• Our work with Be A Smart Ash inspires me every day, so I was particularly excited to hear from the inspirational panel behind “Pathways to Increase Diversity in the Outdoors.” The panel represented Latino Outdoors, Outdoor Afro, and the National Park Foundation, and more than one speaker got welled up talking about life-affirming experiences in nature. A few takeaways I really embraced from this panel included the importance of meeting people where they are. Instead of trying to swoop in with the solution, get to know people first. Understand their challenges, their background and their experiences so you can harness that information and work toward a shared, mutually agreed upon solution. Then, bring those solutions to life and use social media to amplify them and push them to your audiences. I also loved that the panel moderator, Melanie Mendez-Gonzales, took a few minutes at the end of the panel to ask the panelists “what do you need?” So simple, but a few “aha moments” happened and connections were made after she asked the question – a good reminder to slow down and think of others.
  • I cannot tell a lie, in my notes I typed “chatblots” and quickly realized I have a lot to learn – so thank goodness for the panel entitled “Facebook Messenger and the Rise of the Chatbot.” Four areas identified as most beneficial for the application of bots were customer service, transactions, media and branding. It also became quickly obvious that building a super smart bot is a real challenge – therefore if you want to dip your toe in the chatbot pool, just create a simple bot that delivers on its promise. We’re probably not all ready for this technology, but it’s definitely something to keep an eye on. A couple of good examples of chatbots – according to the panel – come from Burberry and Tommy Hilfiger.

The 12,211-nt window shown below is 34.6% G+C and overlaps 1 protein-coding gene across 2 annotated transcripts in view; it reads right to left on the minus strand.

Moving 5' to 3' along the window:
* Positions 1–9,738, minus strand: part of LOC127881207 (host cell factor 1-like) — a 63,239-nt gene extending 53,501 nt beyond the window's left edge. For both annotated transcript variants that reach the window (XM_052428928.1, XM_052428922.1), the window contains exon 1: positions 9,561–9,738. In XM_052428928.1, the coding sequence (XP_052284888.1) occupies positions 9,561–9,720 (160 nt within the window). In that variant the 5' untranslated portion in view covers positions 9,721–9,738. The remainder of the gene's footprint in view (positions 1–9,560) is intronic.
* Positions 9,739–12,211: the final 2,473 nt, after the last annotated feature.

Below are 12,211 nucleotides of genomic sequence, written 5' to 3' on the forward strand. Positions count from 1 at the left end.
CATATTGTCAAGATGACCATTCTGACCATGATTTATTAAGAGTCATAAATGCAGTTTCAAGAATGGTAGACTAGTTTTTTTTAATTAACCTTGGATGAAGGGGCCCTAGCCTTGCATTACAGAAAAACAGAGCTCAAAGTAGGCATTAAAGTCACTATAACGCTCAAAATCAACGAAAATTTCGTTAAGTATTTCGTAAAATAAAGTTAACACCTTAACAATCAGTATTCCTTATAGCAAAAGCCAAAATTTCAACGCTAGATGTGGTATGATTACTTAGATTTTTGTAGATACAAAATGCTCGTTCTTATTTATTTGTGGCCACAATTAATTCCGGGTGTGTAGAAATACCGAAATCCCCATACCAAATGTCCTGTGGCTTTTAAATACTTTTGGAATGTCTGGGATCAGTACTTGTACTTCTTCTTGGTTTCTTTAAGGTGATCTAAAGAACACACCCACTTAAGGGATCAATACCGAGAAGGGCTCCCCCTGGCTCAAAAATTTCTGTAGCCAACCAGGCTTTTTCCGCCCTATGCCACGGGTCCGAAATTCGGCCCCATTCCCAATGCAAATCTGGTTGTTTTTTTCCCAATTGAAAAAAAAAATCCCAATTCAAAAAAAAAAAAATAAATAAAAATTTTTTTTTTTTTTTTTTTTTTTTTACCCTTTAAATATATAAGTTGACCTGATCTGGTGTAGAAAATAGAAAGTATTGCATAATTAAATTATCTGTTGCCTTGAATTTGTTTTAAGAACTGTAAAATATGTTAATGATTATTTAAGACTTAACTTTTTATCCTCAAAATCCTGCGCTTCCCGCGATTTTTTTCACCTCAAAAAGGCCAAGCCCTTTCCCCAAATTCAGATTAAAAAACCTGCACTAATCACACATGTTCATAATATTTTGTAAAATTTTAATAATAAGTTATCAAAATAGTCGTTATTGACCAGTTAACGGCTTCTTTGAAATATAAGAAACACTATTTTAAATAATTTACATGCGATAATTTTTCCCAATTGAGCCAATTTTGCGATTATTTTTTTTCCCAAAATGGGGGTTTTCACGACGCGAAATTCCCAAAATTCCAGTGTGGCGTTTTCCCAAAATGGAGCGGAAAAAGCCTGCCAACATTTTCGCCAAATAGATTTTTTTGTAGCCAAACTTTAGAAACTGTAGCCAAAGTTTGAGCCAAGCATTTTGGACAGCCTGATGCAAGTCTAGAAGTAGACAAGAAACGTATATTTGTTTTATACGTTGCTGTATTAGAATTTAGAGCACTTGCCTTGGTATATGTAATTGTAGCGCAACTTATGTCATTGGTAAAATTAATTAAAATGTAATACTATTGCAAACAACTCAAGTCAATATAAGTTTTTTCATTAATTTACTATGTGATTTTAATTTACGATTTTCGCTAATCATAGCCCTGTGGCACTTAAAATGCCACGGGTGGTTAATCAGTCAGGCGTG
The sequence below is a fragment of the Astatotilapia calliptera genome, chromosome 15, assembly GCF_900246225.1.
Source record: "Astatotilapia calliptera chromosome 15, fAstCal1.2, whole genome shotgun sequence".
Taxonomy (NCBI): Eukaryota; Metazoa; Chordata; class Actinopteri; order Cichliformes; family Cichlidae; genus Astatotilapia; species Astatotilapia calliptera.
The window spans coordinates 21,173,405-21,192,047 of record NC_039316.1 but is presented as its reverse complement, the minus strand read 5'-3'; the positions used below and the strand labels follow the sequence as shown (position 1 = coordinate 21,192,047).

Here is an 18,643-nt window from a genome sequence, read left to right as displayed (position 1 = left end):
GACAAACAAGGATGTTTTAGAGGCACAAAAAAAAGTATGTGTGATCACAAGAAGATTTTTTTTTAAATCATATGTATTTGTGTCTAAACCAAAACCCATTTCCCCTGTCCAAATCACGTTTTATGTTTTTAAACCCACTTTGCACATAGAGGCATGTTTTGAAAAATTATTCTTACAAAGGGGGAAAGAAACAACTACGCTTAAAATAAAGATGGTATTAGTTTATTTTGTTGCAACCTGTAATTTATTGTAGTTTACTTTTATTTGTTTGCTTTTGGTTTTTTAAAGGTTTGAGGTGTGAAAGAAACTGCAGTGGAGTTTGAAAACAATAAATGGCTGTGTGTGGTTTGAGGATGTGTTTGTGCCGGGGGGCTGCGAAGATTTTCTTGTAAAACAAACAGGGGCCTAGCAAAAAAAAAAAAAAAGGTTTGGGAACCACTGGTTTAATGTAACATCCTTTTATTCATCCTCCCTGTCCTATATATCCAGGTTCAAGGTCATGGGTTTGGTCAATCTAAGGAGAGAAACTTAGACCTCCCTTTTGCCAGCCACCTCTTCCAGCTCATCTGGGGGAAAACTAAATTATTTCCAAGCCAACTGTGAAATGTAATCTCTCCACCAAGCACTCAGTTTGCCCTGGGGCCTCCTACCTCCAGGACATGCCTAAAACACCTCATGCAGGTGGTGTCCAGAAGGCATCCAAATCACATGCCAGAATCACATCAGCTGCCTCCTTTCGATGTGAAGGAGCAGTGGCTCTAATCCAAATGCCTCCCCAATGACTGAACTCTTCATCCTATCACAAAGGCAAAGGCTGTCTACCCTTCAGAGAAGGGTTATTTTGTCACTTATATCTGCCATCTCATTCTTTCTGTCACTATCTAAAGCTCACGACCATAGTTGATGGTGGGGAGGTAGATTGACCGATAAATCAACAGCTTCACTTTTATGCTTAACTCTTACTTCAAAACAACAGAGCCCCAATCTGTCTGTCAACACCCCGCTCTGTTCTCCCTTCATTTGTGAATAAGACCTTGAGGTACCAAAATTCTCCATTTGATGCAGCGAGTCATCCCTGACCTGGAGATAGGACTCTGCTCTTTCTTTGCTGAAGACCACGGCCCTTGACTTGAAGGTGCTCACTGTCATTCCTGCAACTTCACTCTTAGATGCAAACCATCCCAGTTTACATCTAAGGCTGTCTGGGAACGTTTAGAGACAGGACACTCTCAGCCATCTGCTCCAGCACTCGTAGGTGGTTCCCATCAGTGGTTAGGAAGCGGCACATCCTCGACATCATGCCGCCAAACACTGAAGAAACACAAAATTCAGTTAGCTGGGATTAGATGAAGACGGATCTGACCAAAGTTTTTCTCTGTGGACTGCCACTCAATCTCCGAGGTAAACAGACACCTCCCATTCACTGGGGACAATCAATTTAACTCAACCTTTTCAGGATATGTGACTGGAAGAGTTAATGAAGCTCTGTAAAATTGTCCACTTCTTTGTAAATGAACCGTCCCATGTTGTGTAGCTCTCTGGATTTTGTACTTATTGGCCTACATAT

• Keds haven’t been on my mind since middle school, but I was glad to hear the brand was alive and well in the panel “The Rise of Real-Time & What it Means for Brands”. I was particularly inspired by CMO Emily Culp who shared that just a week ago the brand shared one of its most successful GIFs ever, focused on spring shoe styles. While Keds has many more sophisticated campaigns – including Be Bold For Change – sometimes it’s the most simple content like the spring style reveal that gets the most engagement. I was also really heartened to hear Emily reinforce the importance of a strong PR partner to ensure consistent messaging across platforms. We agree!
  • National Geographic's Instagram approach.

    National Geographic’s Instagram approach.

    Finally, it’s impossible (at least for me) to attend a session by National Geographic and not get inspired. “Letting Go & The New Way to Tell Visual Stories” outlined how the brand leverages Instagram. Can you believe that 105 photographers have the “keys to Instagram” on behalf of the brand? They have full login rights and are encouraged to post regularly. Guardrails include: allow at least 3 hours between posts and individual photographers cannot post more than three times in any given week. Yes, the team is – clearly – creating beautiful photographic content, but they’re trusted to get their text just right and to use their best judgment when it comes to what they post and when. They’re experimenting with Snapchat, too, where they’re actually making assignments and asking photographers specifically to gather content in a specific format specifically for the platform. It’s hard to go wrong on a visual platform when you’re National Geographic, but believe it or not they shared some “lessons learned”, like reminding your platform managers to sign out each time they’re done posting to avoid issues like pocket posts (a completely blank post once received >20K likes…) or security breaches. Even the big guys don’t always get it right!

~ Carissa and Jim